We hauled her loose in the trailer with some sawdust down and we checked on her a few times – it was interesting to see how she chose to travel, facing backwards from the direction we traveled. She was slightly sweaty but did not seem to panic too badly. I am guessing, or maybe hoping, this is how she will react to most of her training.
It was about a three-hour drive home with all the traffic. When we got home, we brought her hay and water and let her hang out in the trailer for a while and reward her after the ride home. This was one of many bits of advice we received from Don and Greg Akehurst. I put her halter on, and she unloaded from the trailer and walked pretty quietly to her new paddock and pasture area.
It has been about a month now, and LCC Golden Playgirl, aka “Mouse,” and I are doing great. This month we have been working on leading, stopping, backing and picking up her front feet, and I just started on picking up her hind feet. It’s entertaining because she is very good about picking up her front feet, but she is still working on keeping her balance while doing it.
We also have been working on putting the halter on. She has been doing very well with leading and moving away from pressure. I’m so lucky, because she is a very responsive horse. Unfortunately, she was starting to get a little nippy during feeding time after she figured out the schedule, so one day she nipped at me, and I had to discipline her for that. I have learned that a small poke to the side of her muzzle will teach her to respect my space.
When I work her, I usually do it in a gravelly area just outside her pen and field (rather than in her field and paddock, which should be considered her space), and I will occasionally walk her around our farm so she can see all the other horses and look at the chickens. I also take her into the round pen sometimes so she can get accustomed to new things.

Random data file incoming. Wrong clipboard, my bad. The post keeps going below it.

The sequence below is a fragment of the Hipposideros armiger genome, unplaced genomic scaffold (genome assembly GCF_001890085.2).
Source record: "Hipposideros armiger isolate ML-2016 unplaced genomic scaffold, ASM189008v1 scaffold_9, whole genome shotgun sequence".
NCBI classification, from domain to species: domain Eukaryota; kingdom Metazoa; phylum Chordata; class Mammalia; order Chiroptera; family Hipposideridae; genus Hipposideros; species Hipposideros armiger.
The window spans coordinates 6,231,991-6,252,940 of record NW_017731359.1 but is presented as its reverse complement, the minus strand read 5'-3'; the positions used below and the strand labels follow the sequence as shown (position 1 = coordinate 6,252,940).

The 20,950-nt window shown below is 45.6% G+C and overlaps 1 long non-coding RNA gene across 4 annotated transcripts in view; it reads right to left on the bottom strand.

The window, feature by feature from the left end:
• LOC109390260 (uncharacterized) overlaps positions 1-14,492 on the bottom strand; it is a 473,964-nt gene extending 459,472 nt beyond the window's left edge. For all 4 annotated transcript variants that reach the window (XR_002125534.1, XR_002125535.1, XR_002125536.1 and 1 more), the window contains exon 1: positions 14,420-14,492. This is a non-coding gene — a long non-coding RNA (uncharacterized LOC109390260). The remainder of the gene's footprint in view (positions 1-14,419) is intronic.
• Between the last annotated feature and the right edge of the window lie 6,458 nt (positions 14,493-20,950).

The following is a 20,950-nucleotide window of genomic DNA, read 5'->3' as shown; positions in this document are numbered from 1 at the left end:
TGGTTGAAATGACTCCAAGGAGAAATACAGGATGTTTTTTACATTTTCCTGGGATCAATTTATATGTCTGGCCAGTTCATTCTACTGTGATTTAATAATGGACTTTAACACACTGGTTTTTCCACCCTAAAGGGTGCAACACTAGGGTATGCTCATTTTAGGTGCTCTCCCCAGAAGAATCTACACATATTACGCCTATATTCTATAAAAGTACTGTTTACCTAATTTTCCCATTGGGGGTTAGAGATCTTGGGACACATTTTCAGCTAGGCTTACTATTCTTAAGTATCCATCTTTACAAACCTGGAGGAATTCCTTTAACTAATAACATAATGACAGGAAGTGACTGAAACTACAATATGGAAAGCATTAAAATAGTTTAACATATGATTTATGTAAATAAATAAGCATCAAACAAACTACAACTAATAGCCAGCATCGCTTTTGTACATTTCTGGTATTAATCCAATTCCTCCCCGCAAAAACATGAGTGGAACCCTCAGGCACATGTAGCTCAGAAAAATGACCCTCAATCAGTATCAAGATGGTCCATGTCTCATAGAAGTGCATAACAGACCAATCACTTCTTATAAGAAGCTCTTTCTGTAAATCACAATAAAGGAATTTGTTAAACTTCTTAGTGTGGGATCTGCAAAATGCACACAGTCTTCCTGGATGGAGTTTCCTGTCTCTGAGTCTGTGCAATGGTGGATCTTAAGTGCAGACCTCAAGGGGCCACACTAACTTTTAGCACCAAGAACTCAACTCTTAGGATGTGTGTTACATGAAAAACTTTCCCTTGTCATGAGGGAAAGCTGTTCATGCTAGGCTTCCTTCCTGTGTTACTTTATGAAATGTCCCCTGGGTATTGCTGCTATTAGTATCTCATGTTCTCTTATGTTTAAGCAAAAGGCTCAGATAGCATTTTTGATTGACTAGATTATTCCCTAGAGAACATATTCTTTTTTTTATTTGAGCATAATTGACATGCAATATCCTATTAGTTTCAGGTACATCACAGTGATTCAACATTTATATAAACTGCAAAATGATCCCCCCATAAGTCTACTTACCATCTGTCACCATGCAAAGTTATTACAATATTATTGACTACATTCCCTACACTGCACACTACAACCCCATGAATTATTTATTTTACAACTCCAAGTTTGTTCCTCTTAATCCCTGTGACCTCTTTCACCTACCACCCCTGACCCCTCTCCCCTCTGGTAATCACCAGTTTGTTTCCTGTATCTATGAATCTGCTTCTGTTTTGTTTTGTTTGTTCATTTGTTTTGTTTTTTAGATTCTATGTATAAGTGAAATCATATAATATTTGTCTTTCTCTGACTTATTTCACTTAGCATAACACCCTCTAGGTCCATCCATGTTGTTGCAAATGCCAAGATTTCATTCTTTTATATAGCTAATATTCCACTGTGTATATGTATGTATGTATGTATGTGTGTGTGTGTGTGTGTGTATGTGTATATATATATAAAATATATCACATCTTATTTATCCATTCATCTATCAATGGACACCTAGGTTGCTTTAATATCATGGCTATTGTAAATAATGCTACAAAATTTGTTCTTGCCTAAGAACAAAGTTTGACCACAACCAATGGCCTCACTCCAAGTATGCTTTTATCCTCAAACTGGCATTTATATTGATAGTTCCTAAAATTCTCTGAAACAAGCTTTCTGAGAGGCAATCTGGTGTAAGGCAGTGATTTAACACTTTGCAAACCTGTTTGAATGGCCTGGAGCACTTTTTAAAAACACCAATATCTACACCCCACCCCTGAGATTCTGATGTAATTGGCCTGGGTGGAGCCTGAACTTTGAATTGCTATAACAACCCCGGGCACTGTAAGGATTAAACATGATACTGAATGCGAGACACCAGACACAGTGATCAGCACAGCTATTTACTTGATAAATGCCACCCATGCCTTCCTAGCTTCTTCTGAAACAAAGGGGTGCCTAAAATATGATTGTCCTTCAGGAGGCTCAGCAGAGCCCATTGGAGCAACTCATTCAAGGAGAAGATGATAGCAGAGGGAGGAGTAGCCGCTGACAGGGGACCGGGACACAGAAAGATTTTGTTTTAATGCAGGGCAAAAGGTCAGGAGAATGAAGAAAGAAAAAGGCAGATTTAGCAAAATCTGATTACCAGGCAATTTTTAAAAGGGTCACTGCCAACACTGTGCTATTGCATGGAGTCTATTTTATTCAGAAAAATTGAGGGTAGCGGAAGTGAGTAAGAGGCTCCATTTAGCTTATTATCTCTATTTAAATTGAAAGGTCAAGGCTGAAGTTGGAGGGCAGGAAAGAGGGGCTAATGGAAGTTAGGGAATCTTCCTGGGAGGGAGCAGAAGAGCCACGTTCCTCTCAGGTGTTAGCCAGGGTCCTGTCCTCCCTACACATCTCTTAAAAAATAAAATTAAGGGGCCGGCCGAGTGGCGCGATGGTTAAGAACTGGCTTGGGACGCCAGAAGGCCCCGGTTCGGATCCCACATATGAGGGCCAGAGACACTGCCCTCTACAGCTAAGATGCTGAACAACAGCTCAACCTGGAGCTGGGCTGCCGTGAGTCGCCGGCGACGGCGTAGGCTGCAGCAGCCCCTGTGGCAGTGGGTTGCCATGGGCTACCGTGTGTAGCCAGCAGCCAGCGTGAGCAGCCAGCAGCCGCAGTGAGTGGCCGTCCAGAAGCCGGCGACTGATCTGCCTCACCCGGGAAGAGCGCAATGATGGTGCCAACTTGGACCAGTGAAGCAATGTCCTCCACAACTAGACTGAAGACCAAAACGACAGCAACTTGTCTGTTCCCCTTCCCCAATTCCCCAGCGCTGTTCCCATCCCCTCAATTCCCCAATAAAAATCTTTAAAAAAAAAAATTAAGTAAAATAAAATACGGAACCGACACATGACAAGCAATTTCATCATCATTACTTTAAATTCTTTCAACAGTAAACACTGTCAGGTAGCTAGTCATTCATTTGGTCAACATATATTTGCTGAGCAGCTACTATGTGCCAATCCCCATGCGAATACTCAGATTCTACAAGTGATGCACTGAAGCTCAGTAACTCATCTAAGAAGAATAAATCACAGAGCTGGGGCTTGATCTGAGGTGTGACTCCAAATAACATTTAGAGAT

Right now, I believe that Mouse is in good health: she has good weight and a good-looking coat. My only health concern this last month was that she had a lot of goopy stuff in her eyes, so when I had the veterinarian out this last month to vaccinate her, I had the vet look at her eyes. The vet said Mouse’s eyes were probably just irritated but advised me to keep a close eye on them. She thought, overall, Mouse looked healthy. I had Mouse vaccinated with the full spectrum of vaccines, and I have also started her on a deworming schedule.
I have set some goals for November, and I’m working on putting together a yearly schedule. Here are the following goals I plan to accomplish in November:
I would like to give a huge thank you to the Akehurst family for allowing me this wonderful opportunity. This will forever make an impact on my life with horses and will, most of all, give me a great friend and companion.
Calli was one of 17 AQHYA members selected to participate in the 2013-14 AQHA Ranching Heritage Young Horse Development Program. While caring for and training foals bred by AQHA Ranching Heritage Breeders, these young horsemen and –women chronicle their achievements, with the culmination of the yearlong project being the chance to earn scholarship money and prizes from AQHA corporate partners.
Because opportunities abound for horse-interested kids, the new AQHYA blog, Youth in Action, is going to capture those adventures. Learn more about the endless prospects for young horsemen through AQHYA at www.aqha.com/youth-in-action.